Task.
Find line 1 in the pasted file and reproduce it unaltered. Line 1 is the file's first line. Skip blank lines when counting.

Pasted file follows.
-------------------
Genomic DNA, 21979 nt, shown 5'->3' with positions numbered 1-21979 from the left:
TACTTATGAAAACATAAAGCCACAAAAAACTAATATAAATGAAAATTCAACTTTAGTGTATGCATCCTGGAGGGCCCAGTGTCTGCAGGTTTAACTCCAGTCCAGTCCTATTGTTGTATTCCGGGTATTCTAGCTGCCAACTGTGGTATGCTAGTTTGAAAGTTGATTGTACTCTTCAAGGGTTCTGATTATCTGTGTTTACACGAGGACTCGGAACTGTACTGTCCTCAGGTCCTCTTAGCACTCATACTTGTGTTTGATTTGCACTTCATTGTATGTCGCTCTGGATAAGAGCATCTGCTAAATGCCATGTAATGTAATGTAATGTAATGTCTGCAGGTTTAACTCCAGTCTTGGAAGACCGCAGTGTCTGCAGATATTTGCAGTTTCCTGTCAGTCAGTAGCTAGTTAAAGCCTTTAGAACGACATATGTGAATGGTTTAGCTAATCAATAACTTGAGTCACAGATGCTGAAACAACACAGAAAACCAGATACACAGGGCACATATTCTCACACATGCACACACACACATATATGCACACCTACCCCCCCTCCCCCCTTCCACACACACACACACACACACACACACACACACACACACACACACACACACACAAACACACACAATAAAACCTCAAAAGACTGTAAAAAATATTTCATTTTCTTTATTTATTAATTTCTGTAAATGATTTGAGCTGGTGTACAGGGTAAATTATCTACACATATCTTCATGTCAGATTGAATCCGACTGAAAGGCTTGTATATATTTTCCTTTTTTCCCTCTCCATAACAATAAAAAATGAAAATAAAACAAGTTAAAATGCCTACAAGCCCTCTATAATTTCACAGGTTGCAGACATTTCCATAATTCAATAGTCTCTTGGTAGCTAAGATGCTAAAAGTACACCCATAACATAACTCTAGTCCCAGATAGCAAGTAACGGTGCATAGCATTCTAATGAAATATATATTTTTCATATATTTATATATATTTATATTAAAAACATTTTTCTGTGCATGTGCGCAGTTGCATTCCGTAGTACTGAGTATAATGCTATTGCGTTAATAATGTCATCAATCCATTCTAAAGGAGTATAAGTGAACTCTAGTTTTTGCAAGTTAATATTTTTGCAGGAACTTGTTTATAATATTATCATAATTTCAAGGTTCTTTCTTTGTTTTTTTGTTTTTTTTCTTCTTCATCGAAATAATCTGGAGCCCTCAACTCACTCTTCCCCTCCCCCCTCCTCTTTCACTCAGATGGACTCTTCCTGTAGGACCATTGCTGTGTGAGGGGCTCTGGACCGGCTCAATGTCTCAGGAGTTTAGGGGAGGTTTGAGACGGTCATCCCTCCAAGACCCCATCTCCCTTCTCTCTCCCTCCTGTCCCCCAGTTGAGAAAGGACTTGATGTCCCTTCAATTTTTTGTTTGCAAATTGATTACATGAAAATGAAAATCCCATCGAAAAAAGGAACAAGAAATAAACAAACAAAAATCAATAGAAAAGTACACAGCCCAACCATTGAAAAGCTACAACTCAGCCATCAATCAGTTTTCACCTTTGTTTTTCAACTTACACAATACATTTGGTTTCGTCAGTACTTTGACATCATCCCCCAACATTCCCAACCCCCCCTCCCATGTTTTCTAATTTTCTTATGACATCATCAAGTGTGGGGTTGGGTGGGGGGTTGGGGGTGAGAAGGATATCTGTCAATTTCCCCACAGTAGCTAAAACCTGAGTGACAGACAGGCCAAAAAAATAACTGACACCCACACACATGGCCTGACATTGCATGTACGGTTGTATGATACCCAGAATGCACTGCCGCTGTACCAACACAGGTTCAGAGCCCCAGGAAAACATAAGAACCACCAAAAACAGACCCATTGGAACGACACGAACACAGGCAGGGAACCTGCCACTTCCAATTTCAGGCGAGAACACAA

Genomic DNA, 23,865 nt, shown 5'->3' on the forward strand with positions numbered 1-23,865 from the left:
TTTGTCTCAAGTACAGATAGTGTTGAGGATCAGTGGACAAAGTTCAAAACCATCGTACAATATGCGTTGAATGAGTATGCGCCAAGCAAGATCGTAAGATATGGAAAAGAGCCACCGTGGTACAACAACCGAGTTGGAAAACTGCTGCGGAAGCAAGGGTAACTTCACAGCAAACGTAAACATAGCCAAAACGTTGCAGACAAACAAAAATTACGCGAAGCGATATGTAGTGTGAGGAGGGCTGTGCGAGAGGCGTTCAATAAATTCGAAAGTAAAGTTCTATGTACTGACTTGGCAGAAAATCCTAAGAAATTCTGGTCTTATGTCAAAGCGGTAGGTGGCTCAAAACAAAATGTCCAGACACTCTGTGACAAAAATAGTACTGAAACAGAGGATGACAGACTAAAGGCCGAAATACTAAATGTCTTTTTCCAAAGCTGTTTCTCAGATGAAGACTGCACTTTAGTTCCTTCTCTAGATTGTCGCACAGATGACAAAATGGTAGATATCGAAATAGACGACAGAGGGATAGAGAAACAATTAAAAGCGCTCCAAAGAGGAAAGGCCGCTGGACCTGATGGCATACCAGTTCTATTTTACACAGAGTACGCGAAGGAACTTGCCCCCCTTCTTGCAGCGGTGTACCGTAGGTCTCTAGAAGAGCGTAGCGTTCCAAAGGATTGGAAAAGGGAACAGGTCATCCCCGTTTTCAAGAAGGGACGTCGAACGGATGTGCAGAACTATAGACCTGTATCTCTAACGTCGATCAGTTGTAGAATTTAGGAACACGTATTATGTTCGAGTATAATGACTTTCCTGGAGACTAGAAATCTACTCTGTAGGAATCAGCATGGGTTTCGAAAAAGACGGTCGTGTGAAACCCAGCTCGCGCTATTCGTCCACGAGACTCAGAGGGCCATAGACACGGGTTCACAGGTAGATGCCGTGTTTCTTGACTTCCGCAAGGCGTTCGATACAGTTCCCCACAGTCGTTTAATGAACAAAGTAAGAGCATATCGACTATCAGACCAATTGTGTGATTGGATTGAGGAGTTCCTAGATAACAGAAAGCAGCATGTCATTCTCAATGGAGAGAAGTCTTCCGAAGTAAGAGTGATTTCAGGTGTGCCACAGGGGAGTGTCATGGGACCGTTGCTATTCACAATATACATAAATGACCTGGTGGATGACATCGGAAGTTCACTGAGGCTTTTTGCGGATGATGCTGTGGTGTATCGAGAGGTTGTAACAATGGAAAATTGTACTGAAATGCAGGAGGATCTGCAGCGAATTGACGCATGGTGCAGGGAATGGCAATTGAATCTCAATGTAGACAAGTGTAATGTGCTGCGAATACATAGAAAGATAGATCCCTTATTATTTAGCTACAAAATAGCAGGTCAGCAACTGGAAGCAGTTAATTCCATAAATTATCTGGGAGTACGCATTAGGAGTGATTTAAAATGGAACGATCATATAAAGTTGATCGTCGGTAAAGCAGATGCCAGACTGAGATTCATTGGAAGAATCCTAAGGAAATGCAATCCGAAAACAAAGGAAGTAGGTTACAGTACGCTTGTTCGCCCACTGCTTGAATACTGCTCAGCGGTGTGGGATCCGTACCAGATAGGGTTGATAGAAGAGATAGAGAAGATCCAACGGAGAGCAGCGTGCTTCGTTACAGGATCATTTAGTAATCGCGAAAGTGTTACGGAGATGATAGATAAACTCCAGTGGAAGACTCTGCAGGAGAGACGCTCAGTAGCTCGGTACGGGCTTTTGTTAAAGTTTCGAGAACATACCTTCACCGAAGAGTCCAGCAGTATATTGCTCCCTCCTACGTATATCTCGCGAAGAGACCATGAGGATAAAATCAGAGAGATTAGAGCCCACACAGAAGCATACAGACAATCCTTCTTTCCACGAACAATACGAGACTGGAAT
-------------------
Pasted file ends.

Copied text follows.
Genomic DNA, 21979 nt, shown 5'->3' with positions numbered 1-21979 from the left: